Denha & Associates, PLLC Blog

Creating an Advisory Board

By: Steven Enwright, Esq.

Why should you consider establishing an Advisory Board for your company? Ideally, advisers can open a few doors to other influential people in their network. But this is just one benefit. In an era defined by “interconnectedness” (of seemingly disparate products, services, industries and myriad digital relationships) an Advisory Board connects you to insight and experience beyond the scope of your own leadership team. Whether your business is a fledgling start-up or an established cash cow, it can profit from having an inner-circle of strong advisers to provide a balanced perspective.

The operative word here is “balanced.” The most effective advisory boards include thought-leaders from diverse backgrounds—industry leaders; professional bankers, attorneys, and accountants; venture capitalists; and academic experts. Of course, the breadth of perspectives and the nature of the advisers’ expertise should be aligned with your company’s specific vision and goals.

Once an Advisory Board has been established, it is important to develop a plan to manage this valuable resource. The founder or CEO can oversee the advisory board, or you can outsource the function to a professional for a fee. Outsourcing has its advantages; in addition to freeing up your executives’ invaluable time, a paid professional will assume the burden of keeping the advisers on task and potentially removing any who underperform.

In our experience of overseeing Advisory Boards, we find that most companies underestimate the amount of time and energy necessary to maintain it effectively. The board as a whole should have defined goals and objectives, with clear strategies and tactics to get there. Additionally, the individual advisors should be held accountable for personalized goals and objectives.

It is also important to understand that an Advisory Board does not function like a corporate Board of Directors in that its members do not have a fiduciary duty or responsibility to the company. Plus, Advisory Boards have no legal governance authority over the company. Think of Advisory Boards as a group of mentors who share their wisdom and experience in a frank and honest manner, free from the legal and political constraints that bind an official, corporate Board of Directors. In fact, some companies refer to their group of informal advisers and an “Advisory Council” in order to avoid any confusion.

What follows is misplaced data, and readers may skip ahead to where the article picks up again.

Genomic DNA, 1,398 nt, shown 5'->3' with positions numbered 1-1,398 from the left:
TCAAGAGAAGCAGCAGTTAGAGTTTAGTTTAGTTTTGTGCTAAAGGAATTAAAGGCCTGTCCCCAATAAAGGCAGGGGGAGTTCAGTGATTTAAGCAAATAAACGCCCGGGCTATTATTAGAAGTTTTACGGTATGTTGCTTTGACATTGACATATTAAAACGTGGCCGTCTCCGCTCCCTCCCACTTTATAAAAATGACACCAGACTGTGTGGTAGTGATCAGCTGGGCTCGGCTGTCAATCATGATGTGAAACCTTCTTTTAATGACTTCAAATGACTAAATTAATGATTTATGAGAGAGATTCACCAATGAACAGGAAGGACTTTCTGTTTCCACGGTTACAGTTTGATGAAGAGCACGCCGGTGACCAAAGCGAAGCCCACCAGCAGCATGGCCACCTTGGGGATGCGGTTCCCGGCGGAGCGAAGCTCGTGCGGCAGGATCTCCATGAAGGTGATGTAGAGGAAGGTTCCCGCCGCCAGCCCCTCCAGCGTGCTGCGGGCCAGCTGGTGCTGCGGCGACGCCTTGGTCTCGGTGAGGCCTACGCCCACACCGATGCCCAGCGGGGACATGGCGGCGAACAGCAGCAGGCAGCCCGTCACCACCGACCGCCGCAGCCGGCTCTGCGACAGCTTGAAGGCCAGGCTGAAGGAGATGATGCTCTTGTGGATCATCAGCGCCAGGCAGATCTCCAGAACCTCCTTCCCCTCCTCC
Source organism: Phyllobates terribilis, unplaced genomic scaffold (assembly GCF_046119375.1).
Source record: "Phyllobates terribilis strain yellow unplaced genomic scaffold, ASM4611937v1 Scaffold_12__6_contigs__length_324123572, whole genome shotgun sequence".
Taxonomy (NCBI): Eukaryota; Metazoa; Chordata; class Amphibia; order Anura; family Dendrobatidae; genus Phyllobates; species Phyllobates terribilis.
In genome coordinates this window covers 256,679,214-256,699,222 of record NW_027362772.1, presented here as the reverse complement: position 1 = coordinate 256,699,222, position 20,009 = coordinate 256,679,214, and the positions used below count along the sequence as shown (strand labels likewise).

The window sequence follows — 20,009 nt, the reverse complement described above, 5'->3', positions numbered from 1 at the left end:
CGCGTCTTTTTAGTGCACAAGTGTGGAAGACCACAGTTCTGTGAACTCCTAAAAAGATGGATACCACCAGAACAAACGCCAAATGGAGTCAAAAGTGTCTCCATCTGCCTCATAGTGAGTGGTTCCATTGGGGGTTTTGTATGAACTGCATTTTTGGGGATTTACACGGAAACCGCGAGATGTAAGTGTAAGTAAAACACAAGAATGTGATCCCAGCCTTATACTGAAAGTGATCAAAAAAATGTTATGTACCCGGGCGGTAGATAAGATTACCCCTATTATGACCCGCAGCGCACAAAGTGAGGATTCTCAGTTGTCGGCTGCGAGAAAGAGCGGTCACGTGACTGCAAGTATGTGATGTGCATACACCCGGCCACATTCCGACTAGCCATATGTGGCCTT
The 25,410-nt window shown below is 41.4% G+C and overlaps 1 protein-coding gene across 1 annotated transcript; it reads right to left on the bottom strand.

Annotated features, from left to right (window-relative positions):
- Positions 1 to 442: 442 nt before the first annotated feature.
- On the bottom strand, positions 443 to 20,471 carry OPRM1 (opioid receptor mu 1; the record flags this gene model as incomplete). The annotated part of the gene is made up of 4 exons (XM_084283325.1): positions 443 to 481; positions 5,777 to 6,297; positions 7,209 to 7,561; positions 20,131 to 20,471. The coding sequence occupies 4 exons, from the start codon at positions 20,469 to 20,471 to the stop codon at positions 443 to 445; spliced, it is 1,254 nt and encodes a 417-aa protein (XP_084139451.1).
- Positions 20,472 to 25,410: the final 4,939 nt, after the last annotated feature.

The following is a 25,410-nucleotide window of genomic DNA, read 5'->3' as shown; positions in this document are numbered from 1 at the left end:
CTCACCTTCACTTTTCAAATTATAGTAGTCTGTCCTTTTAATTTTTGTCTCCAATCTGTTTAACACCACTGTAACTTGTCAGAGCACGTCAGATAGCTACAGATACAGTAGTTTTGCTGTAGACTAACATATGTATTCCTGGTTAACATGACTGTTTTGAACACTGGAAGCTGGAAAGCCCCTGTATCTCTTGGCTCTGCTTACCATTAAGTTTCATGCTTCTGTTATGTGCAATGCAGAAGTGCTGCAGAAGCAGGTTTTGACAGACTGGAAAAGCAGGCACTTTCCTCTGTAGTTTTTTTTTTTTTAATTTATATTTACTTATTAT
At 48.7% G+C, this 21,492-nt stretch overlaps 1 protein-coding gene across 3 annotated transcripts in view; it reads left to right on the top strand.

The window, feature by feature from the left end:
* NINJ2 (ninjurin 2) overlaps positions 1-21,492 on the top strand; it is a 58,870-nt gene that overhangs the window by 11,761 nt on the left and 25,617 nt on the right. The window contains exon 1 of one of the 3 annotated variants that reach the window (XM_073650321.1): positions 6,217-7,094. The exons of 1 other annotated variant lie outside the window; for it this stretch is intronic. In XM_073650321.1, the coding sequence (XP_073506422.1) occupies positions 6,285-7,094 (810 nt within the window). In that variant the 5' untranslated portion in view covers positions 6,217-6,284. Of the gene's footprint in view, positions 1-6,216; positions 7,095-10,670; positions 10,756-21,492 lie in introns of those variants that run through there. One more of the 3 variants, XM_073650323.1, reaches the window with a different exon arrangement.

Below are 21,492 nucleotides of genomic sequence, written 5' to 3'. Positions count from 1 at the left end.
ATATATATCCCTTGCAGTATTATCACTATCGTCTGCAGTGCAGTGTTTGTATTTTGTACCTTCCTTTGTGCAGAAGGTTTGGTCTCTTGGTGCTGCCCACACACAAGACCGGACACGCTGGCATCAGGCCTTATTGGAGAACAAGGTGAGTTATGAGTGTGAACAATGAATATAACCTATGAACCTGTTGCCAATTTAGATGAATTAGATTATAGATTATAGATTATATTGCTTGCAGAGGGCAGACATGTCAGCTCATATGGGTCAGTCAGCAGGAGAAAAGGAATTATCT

That said, it is still important to have each adviser enter into an “Advisers Agreement” with the company. This typically covers such things as confidentiality and non-disclosure issues, responsibilities and time commitments, plus any compensation and reimbursement arrangements.

Although most advisers won’t be looking for big dollars, you may find them more engaged and motivated if they receive reasonable compensation for each Advisory Board meeting (perhaps with different rates for in-person vs. remote participation) along with reimbursement for travel, lodging and meals. If you are considering providing key advisers with some sort of equity up-side, be certain, for everyone’s sake, to consult with your attorney and accountant to help navigate potential tax, securities and ERISA pitfalls.

To sum up – establishing an Advisory Board is a proven way to bring fresh, objective thinking to your company. Formalizing the agreement, and then managing that relationship according to defined expectations, sets everyone up for a mutually beneficial and productive affiliation. Those are the connections that really count.

If you would like to discuss how an advisory board could work for you, please contact attorney Steven J. Enwright at or 248-990-2208.